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Let $T:D(T)\to\mathcal{H}$ be a self-adjoint operator on a Hilbert space $\mathcal{H}$ and $\lambda\in\mathbb{R}\backslash\{0\}$. I am trying to show that the resolvent operator $R_\lambda:\mathcal{H}\to\mathcal{H}$ is a bijection.

I have shown injectivity but am stuck on how to show that $i\lambda$ is contained within the resolvent set, so that:

$$Range(T-i\lambda)=\mathcal{H}$$

Any help would be greatly appreciated.

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For $\lambda$ real and non-zero, and for $f\in\mathcal{D}(T)$, $$ |((T-i\lambda I)f,f)|=|(Tf,f)-i\lambda(f,f)| \ge |\lambda|(f,f) \\ |\lambda| \|f\|^2 \le \|(T-i\lambda I)f\|\|f\| \\ |\lambda| \|f\| \le \|(T-i\lambda I)f\| $$ Knowing that $T$ is closed, this bound forces the range of $T-i\lambda I$ to be closed for $\lambda\in\mathbb{R}\setminus\{0\}$. Hence, $$ \mathcal{R}(T-i\lambda I)=\mathcal{N}((T-i\lambda I)^*)^{\perp}=\mathcal{N}(T+i\lambda I)^{\perp}=\{0\}^{\perp}=\mathcal{H}. $$

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  • $\begingroup$ I don't understand how that bound shows the range is closed? Also, what does $\mathcal{N}$ represent in this context? $\endgroup$ – David Apr 26 '17 at 18:37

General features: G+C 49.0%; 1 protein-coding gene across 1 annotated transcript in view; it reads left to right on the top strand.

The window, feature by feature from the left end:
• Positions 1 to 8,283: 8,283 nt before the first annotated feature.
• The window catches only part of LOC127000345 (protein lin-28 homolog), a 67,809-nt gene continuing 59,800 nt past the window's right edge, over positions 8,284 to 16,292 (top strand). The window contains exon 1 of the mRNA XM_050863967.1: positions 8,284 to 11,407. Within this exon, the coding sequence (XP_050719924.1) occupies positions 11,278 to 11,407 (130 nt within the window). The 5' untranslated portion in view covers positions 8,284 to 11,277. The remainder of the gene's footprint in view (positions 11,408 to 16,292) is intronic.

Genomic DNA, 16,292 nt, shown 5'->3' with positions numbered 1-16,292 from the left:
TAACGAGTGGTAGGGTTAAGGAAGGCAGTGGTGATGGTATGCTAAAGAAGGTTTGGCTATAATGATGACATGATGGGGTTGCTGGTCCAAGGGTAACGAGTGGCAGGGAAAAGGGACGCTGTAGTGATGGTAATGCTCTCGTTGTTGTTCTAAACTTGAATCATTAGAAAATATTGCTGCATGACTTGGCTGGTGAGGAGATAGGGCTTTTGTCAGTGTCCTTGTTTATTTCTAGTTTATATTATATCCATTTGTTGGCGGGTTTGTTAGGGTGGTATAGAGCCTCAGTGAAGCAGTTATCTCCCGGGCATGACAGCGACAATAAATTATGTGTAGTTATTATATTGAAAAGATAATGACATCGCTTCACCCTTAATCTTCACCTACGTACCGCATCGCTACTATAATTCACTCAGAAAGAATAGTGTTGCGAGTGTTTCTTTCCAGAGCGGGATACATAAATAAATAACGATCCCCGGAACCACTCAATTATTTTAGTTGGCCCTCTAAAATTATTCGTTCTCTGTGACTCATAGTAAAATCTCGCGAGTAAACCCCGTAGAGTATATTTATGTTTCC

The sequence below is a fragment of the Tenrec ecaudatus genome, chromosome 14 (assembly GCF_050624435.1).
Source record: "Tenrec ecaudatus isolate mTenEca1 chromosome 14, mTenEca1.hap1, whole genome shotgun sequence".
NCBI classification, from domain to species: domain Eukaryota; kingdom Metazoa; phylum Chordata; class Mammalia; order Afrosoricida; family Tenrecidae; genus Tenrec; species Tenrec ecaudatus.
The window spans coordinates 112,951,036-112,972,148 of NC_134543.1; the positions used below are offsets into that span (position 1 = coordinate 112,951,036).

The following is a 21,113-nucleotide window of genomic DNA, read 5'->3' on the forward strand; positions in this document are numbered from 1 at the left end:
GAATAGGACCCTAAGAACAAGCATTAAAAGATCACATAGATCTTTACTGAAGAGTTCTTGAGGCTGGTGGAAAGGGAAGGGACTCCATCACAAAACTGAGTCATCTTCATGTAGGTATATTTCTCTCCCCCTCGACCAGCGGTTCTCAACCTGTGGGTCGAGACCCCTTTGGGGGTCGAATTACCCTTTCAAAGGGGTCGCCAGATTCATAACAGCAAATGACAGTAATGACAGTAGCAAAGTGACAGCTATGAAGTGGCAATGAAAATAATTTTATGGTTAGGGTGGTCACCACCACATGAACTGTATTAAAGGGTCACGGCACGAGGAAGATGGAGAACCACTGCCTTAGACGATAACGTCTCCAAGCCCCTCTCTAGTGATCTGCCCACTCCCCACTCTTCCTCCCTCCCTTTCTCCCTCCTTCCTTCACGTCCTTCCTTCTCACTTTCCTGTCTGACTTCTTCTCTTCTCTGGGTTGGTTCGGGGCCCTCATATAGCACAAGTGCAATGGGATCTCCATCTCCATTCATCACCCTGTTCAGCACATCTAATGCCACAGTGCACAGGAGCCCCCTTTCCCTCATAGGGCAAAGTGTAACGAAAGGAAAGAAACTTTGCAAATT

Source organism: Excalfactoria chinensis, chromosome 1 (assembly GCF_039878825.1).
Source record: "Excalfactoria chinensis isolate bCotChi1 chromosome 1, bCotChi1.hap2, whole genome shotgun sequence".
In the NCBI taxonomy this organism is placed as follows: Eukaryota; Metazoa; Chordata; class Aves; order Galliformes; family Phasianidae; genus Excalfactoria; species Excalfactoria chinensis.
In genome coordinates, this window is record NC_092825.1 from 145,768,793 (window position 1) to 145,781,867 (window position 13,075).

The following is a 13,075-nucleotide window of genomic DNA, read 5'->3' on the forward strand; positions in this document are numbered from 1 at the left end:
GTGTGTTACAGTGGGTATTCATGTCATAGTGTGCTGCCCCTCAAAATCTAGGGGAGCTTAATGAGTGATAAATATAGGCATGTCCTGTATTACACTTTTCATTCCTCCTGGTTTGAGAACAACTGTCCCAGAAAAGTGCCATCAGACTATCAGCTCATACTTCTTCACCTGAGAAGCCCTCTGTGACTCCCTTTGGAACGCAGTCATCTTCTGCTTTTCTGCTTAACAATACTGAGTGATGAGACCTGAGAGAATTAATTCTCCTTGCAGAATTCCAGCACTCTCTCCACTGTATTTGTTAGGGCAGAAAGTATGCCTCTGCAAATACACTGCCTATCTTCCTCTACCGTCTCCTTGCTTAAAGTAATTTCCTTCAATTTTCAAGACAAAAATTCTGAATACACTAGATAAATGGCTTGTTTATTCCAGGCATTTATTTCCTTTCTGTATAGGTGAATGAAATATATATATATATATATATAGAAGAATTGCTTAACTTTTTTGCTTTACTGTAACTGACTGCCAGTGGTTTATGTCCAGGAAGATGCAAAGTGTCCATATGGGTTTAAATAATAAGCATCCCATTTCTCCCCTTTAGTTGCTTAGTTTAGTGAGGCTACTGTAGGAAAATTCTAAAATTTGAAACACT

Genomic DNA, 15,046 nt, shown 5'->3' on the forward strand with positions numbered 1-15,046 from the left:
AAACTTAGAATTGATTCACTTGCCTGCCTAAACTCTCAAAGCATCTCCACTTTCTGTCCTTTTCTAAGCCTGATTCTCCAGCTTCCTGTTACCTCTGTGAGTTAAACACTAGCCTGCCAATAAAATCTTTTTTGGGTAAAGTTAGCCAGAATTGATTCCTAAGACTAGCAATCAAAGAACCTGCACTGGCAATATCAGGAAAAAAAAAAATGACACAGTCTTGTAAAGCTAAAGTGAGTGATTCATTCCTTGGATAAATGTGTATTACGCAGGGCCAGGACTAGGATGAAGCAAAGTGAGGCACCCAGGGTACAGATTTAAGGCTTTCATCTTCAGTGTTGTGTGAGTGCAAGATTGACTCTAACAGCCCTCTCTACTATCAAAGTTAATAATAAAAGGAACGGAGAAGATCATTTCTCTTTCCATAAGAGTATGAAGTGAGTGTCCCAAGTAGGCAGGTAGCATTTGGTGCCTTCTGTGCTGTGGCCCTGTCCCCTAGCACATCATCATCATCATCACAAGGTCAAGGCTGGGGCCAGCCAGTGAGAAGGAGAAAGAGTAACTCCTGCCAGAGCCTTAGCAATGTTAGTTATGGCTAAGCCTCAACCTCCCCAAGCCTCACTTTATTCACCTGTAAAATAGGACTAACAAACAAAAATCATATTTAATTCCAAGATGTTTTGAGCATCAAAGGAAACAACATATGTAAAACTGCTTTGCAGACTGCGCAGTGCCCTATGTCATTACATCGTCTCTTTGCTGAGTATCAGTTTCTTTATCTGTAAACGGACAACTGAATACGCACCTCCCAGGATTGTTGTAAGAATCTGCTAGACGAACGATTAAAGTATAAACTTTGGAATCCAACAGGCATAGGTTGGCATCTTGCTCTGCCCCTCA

• $\begingroup$ @David : $\mathcal{N}$ is null space. If $(T-i\lambda I)f_n$ converges to $g$ in the closure of the range, then the bound shows that $f_n$ is a Cauchy sequence and, hence, converges to some $f$. Then by the closedness of $T$, it follows that $f\in\mathcal{D}(T)$ and $(T-i\lambda I)f=g$. So the range is closed. $\endgroup$ – DisintegratingByParts Apr 26 '17 at 18:41
  • $\begingroup$ Of course! Thank you. $\endgroup$ – David Apr 26 '17 at 18:47
  • $\begingroup$ @David : You're welcome. Another way to look at this: the inverse is a bounded operator. And because it is a bounded operator that is closed, it follows that the domain of the bounded inverse is a closed subspace, which is what the sequential argument shows. $\endgroup$ – DisintegratingByParts Apr 26 '17 at 18:52

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